The European Union has urged the governor of Texas to stop all executions as the state prepares to carry out its 400th death penalty.And it is a request that I am sure will not be granted, or at least I would be utterly amazed if it were.
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The statement from the Portuguese presidency of the 27-nation bloc said: "The European Union strongly urges Governor Rick Perry to exercise all powers vested in his office to halt all upcoming executions and to consider the introduction of a moratorium in the State of Texas."
It continued: "There is no evidence to suggest that the use of the death penalty serves as a deterrent against violent crime and the irreversibility of the punishment means that miscarriages of justice, which are inevitable in all legal systems, cannot be redressed."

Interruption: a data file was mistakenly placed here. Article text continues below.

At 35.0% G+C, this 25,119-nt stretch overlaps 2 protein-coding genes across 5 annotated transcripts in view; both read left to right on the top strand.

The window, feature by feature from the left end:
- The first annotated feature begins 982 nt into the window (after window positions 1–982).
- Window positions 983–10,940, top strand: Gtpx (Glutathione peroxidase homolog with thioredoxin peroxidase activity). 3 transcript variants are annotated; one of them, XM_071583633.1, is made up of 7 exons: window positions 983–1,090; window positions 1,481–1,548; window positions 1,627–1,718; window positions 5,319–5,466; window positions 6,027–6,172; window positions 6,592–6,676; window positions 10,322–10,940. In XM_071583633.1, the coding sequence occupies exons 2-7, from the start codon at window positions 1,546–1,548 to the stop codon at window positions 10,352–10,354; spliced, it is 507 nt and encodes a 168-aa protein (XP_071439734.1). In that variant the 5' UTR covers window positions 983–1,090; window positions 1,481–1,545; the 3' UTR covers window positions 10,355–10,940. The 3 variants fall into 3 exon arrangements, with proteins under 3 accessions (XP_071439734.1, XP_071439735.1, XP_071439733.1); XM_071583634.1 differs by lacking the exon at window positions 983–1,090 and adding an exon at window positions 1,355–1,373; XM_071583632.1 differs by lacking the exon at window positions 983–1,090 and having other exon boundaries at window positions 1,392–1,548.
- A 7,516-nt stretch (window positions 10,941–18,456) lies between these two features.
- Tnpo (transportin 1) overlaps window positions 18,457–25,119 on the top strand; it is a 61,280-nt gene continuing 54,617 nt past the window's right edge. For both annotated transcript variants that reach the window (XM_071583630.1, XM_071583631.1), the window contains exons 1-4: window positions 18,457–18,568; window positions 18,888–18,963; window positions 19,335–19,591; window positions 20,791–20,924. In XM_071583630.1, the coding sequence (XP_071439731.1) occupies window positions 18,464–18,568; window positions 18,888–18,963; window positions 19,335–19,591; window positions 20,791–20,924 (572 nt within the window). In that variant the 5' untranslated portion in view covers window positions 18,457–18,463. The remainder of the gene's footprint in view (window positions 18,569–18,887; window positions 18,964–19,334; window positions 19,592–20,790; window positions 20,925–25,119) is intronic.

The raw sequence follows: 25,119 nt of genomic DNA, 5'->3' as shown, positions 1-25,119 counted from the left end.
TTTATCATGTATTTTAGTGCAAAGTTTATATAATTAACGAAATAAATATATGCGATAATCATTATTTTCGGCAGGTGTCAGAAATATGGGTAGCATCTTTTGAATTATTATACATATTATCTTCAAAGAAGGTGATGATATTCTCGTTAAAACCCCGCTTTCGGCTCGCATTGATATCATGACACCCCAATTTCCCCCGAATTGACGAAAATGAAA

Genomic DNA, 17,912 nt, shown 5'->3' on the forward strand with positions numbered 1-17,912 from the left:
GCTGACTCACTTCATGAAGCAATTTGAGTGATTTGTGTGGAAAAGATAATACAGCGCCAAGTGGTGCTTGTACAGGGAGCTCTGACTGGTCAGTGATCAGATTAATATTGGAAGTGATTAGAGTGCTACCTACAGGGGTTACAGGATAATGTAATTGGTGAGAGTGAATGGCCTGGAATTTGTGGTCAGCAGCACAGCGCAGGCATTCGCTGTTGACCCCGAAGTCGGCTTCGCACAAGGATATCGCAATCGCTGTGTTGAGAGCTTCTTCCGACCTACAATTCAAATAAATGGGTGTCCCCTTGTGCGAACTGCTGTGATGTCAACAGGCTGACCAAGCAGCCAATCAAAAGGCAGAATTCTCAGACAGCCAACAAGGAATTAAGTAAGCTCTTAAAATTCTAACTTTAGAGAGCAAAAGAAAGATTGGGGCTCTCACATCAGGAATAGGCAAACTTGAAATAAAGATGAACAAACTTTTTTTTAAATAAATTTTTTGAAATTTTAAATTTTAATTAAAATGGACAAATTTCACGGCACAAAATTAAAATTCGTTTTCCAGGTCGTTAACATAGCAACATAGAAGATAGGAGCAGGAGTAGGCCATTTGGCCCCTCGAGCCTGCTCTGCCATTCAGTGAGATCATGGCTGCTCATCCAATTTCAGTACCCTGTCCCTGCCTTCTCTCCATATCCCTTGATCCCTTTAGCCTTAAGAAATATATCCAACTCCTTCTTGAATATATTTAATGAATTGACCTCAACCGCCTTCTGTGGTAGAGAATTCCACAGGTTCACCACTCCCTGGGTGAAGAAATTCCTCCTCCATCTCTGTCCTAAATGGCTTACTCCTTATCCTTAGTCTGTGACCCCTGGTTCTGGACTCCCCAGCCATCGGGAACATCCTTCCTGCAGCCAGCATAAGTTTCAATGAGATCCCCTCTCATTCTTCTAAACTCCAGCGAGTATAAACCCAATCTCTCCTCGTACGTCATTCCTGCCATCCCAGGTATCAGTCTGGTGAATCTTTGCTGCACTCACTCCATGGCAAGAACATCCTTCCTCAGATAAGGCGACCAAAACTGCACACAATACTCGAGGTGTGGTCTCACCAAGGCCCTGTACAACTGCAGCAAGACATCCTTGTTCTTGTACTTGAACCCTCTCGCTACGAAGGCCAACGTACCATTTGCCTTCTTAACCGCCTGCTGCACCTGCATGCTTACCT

I agree that the death penalty is not really a deterrent. According to what I have read on the matter, studies seem to indicate that both the death penalty and murder are evidence of a society's belief that killing someone is the answer to a problem, whether it be the problem of the individual or the problem of the society. Therefore, the two will continue to go hand-in-hand.
I find it interesting how often the US is finding itself on the receiving end of calls for ending inhumane activities. It is, however, nothing new that the EU would like to see an end to the death penalty.